We firmly believe that there’s no such thing as too many tower defense games, and thankfully, GameSpire agrees. Consequently, we have a whole new game to check out: Tower Defense Generals TD.
This particular tower defense caper is set in a decidedly military atmosphere, with tanks, turrets and the whole nine yards.
Per the press release, the main features are as follows:
TD Generals features:
★ 18 exciting levels to master.
★ Multiple episodes in varying environments, each with unique gameplay challenges.
★ 12 powerful towers, including laser gun, missile launcher, machine gun and vehicle support. The ultimate TD arsenal!
★ 20 different military enemies with unique abilities and weaknesses.
★ Legendary generals. Each has unique specialties that fit different play styles!
★ Upgrade system allows you to min/max your towers towards your preferred strategy.
★ Three difficulty modes to challenge your tactical skills to the limit.
★ High definition 3D graphics and special effects.
★ Optimized for Android phones and tablets.
The game is free (with in-app purchases); check out the trailer below:
Happy Universe is bringing its whimsical tank RPG Panzer Waltz to Google Play.
Set in a world at war with experimentation gone awry, humanity must fight against what they had created! Discover the story behind the madness as you set off to defend your fellow compatriots. Their future is in your hands! Join Zoe and friends as you discover the reasons behind the appearance of mysterious antagonists and set the world right!
Network connection required
â˜…ã€ŒEpic Ever-Evolving Storiesã€â˜…
In a world where WWII takes a different direction, Metal Maidens fight mysterious Machine Beasts! You, the commander, experience troublesome setbacks with these naughty girls as you lead them through life!
â˜…ã€ŒGorgeous Anime-Style Fantasyã€â˜…
Experience the Live2D visual combat system! Over 200 Metal Maidens, with character-voices, to collect and more to come with regular updates! Obtain Maidens through stories, forges, and research. Feed them, equip them, enhance, and promote them! G-Milk will be your only way to quickly reduce their fatigue!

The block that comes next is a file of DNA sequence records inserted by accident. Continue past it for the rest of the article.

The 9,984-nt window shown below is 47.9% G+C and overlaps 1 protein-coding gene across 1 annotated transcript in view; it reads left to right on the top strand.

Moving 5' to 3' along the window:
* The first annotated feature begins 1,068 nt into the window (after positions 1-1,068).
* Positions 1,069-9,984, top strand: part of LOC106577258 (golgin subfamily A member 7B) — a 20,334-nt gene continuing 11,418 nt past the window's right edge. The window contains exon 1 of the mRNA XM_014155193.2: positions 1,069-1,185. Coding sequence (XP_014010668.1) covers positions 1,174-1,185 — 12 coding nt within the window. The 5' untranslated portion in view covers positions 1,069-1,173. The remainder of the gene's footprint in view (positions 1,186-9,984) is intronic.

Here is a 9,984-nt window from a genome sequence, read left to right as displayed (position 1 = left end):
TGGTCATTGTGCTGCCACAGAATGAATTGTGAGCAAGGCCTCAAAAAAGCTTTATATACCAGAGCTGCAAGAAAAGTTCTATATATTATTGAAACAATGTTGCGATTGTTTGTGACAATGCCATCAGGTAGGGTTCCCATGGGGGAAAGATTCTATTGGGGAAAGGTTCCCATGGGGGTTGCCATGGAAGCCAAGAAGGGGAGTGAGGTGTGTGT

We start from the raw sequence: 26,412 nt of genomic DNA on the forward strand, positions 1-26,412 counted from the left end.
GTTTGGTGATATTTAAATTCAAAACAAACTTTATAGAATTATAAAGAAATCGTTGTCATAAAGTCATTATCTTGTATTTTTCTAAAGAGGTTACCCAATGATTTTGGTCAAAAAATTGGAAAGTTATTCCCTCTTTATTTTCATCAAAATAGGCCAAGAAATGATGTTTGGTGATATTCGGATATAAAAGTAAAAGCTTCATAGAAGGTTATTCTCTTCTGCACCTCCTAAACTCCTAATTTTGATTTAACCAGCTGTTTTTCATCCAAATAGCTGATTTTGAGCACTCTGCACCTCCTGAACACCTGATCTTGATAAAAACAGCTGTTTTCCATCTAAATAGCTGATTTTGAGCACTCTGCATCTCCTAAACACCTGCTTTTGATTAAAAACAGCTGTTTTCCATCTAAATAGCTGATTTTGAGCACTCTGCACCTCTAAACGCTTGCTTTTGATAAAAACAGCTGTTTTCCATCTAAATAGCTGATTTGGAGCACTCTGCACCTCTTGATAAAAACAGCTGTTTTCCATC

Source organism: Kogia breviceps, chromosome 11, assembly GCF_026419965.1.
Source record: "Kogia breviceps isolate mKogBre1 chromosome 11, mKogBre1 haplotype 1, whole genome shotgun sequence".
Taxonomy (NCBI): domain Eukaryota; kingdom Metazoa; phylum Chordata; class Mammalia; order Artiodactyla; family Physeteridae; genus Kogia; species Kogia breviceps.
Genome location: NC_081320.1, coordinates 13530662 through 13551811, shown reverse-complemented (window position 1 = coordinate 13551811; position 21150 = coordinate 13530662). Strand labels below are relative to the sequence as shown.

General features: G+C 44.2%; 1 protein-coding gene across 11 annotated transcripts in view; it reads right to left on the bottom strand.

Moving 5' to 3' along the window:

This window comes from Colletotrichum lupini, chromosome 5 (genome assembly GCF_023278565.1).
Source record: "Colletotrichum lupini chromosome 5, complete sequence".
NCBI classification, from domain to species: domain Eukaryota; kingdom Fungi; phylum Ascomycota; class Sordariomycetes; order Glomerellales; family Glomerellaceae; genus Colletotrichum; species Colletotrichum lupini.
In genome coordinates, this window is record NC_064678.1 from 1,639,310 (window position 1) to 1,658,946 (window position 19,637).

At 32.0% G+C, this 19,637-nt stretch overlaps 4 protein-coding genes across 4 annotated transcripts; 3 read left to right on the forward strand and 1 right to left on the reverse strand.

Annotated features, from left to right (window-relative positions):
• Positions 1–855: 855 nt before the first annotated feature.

â˜…ã€ŒChoice-Filled Explosive Strategyã€â˜…
Command multiple attack and defense teamsâ€¦ Your strategies are key to obtaining victory. Take out all you have and faceoff in 6V6 combat; fight through scouting, shelling, contact, and more stages! Watch sparks fly through the unbelievable visual combat system!
â˜…ã€ŒDeep Technology Systemã€â˜…
Metal Maidens have special technology trees; enhance and promote their combat capabilities through upgrades. Develop and upgrade your HQ, Vaults, Mines, Ports, and other Stations; be comprehensive! Upgrade your ammunition, armor, chassis, engine, and more technologies; Unlock the mysteries of it all!
â˜…â˜… The trumpets of war sound again! Lead your Maidens into Battle! â˜…â˜…
For folks that have a thing for mechanized warfare — and honestly, who doesn’t — today brings great news: multi-platform tank battler World of Tanks Blitz has officially launched on Google Play.
From the press release:
World of Tanks Blitz is a mobile free-to-play team-based MMO action game dedicated to fierce tank combat. Available on Android and iOS smartphones and tablets, the game puts a mobile twist on traditional dynamic online tank combat.
The game derives its best traits from the original World of Tanks title, introducing an impressive park of vehicles from several tankbuilding superpowers that include agile light tanks, well-rounded medium tanks, powerful heavy tanks, and intimidating tank destroyers. Each class has a set of multiple features, giving unique playing style to every model.